Five to Try for May, #1 – A New Documentary

I think there’s certainly a little irony in the fact that I saw the new documentary I Am literally a week ago, and only now am I able to find the time in a crazy, hectic, definitely overbooked schedule to write about this film focused on simplifying our lives, eliminating the focus on non-stop acquiring and conquering, following our true passions and generally speaking – being kinder, gentler little blobs of protoplasm.

I met up with a friend to see this film because I had heard (on “Oprah – OF COURSE) that this film would spark some major desire to talk about its revelations, and the friend I invited was someone with whom I’ve shared many a deep conversation on the subject of life balance, pursuing personal goals and callings and other fabulously “woo-woo” but nonetheless pertinent “stuff” that represents why we get out of bed in the morning. Often we can’t quite articulate it but you and I both know that it’s not really the mighty dollar that compels us to step into that shower at 6:10 in the freakin’ morning to go sit in our cars and cuss out total strangers in bumper-to-bumper traffic (see, I remember it well since my days of working for ‘the man’). Heck no, we get up and do all of these mundane steps, one overtired and sleep-deprived foot in front of the other, because we love the concept of our kids’ getting to pursue a college education and career of their dreams, or we really love to jet off to a new travel destination every summer and that takes buckaroos in the pocket. Or maybe it’s as silly as, ‘You know, I really like this roof over my head and would sure love to keep it.’

Whatever the reason, we get up and we do the things we feel we must do every day.

Well, this new documentary by director Tom Shadyac challenges that. He asks the annoyingly pertinent question of WHY? Why do we just do what we do? Are we hard-wired to be so hard-nosed, competitive and sometimes greedy? Why do we feel the need to acquire more and more wealth and stuff if there isn’t any proof that it’s making us any happier? Why do we sometimes cut our competitors off at the knees to further ourselves along? Why, why, why? Like an annoying little gnat flying around our face, Tom asks these relevant questions and he approaches just about every great expert of science, faith, evolution, psychology, sociology, anthropology…and the answer is… okay, no, this isn’t The Secret. I’m not going to play “hide the point” to make you go out and rent it and not share with you the core message. Essentially, this documentary tries to show how while we love to point to nature and its “Survival of the Fittest” ways as being how the world works – to justify why only the tough survive and why we do it to them before they do it to us – it points out this mystery that has eluded many of our conversations about Darwin’s Theory of Evolution and the ascent of man, and that is…that nature, wildlife, the other creatures among us base their whole existence as much on cooperation, love and nurturing their fellow creatures as they do in competing with them, doing battle or munching them up into tiny little bits between their teeth. Sure, sometimes the cheetah is just hungry and wants some gazelle for a nighttime snack, but the fact of the matter is that group of gazelles, that little clique of cheetahs, both have a fundamental sense of society, community and brotherhood that emulates our most cooperative moments in humankind, and that this happens easily as much as the chomping session in the middle of the African plain.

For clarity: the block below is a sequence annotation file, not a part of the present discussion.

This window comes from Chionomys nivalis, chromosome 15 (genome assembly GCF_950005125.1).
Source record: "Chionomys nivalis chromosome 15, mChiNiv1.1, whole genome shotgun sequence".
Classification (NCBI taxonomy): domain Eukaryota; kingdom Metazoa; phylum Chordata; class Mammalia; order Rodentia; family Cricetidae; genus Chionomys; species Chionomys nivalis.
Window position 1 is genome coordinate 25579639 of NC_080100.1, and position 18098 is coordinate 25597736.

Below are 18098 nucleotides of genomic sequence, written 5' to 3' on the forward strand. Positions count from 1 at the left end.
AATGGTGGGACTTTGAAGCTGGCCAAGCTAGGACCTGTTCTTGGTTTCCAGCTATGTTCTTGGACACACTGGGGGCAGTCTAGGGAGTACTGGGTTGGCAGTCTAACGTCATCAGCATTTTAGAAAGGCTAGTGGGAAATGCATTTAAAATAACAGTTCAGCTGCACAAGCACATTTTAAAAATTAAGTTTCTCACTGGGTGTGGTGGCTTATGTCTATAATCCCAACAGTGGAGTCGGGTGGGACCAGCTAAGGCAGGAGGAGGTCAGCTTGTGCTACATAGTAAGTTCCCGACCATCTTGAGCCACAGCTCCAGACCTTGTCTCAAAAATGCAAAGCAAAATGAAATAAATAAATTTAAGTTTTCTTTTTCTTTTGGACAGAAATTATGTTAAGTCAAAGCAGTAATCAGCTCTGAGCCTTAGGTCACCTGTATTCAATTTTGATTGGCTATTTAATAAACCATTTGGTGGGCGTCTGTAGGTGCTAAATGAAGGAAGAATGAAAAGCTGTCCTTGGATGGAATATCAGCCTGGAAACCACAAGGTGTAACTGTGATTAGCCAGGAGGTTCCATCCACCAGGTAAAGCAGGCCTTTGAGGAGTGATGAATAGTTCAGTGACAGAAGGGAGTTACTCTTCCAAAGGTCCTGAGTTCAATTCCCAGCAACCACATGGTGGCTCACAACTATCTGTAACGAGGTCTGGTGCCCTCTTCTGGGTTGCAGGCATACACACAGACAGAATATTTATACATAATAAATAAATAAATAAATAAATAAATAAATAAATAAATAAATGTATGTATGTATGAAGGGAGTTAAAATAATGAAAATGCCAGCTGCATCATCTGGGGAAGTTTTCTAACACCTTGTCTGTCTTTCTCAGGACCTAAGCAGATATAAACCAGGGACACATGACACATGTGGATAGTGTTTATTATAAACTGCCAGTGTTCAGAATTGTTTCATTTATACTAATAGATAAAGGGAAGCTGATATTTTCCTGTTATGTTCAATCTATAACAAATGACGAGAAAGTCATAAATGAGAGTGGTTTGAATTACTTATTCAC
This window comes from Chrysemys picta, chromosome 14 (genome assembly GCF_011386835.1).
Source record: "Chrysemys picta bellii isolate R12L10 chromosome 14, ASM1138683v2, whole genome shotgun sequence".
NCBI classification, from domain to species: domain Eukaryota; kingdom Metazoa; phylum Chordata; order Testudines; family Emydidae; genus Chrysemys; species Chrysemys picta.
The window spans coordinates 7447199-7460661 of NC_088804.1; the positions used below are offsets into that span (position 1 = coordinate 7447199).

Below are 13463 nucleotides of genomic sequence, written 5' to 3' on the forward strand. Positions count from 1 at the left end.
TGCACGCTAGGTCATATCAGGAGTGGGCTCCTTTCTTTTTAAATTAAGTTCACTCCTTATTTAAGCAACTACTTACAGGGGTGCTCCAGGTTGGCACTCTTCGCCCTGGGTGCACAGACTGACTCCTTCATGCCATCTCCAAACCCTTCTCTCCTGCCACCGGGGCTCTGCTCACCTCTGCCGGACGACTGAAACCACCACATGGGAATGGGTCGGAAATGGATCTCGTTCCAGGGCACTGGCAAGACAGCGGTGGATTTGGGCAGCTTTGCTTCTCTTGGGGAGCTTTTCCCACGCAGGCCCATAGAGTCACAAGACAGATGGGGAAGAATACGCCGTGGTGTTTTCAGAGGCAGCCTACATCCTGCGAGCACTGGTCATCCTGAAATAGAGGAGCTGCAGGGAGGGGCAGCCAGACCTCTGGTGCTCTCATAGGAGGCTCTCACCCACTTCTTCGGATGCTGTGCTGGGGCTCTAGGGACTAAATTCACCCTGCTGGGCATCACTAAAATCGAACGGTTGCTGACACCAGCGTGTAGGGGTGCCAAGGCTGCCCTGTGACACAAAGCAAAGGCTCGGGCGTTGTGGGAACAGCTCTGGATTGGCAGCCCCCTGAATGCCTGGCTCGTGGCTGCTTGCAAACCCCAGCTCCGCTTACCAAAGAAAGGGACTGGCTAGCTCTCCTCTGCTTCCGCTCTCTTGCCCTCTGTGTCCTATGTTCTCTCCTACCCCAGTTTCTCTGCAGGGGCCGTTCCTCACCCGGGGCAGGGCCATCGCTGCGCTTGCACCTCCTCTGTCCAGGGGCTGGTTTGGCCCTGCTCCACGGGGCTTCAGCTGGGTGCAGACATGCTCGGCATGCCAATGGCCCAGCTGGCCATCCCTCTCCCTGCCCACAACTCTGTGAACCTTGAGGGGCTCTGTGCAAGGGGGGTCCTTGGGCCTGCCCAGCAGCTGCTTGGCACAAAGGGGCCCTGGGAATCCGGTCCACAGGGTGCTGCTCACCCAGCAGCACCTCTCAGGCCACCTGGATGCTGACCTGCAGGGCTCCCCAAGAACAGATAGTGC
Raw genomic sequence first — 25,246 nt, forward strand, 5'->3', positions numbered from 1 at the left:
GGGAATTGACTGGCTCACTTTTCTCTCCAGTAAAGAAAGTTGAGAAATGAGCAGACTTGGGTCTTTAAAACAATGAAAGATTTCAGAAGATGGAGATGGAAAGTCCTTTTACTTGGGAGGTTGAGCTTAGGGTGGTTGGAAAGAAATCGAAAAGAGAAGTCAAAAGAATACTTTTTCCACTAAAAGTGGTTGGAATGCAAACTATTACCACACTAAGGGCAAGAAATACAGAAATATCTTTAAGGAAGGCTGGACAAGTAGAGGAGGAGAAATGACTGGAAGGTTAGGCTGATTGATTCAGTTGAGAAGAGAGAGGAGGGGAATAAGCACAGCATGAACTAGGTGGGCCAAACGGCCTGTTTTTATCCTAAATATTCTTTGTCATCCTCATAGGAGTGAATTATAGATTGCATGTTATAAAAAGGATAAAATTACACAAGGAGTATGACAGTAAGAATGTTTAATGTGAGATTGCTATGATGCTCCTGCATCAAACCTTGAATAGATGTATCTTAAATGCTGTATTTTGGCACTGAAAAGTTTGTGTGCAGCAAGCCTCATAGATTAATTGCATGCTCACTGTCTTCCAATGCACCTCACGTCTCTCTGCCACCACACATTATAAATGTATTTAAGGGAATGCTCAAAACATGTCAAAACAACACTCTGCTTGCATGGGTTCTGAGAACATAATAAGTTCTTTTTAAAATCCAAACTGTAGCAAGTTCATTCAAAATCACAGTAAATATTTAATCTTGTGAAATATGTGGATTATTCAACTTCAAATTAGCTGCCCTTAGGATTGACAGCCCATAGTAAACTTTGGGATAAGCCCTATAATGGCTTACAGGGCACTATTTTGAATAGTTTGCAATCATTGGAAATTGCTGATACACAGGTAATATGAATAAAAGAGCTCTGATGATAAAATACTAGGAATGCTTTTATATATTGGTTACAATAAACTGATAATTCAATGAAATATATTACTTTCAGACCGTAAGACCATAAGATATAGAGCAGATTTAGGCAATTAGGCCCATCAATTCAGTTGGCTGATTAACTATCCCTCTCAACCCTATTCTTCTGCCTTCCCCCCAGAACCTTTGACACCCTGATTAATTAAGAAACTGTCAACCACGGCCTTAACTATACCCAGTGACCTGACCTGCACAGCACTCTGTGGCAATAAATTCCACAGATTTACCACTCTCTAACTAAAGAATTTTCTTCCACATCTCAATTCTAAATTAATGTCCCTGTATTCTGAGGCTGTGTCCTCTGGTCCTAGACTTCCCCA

But we don’t hear about that love and cooperation thing in nature because let’s face it – it doesn’t make as stunning or scintillating a footage as the chomping to bits screen time!

And here’s another reason why: because it doesn’t motivate athletes to beat their opponents and sales people to outsell their competitors.

Put in even more basic terms… cooperation isn’t sexy and it doesn’t sell. Not the way competition does.

I liked the film but didn’t love it. I thought I would leave that picture the same way I left Bowling for Columbine or The Life and Times of Harvey Milk and be completely fascinated enough to want to talk about it nonstop, research the subject further and maybe even change my life.

Instead, I found the whole Darwin revelation fascinating but got a little tired of all of the talking heads. I wanted to see more of Shadyac’s own personal journey and hear more from him and instead we heard from just about everybody with a pair of lips on the planet. For only 70 minutes or so of running time, it definitely tired me after a while.

I still say if you have an opportunity to see it, go for it. For one thing, it will inspire you to step back to analyze your own life and anytime we see something that causes us to pause in our daily mayhem, that’s worth a gander in my book. But don’t go in with high expectations as I did that this would offer earth-shattering revelation because you too may find yourself a little disappointed.

Still, it was one more NEW thing that helped to pull myself off my arse and out into the wild, wacky wonderful go-get-em world to hear a new, fresh perspective, and that in my book, is ALWAYS a very good thing.

Until next time… exercise your own creative muscle and do or see something different this week. Why? said the little annoying gnat. Because that, my friends, is what life is all about. Learning and doing, learning and doing, learning and doing. It might not sound sexy but that is where the really good nuggets are uncovered. Never lose sight of that.

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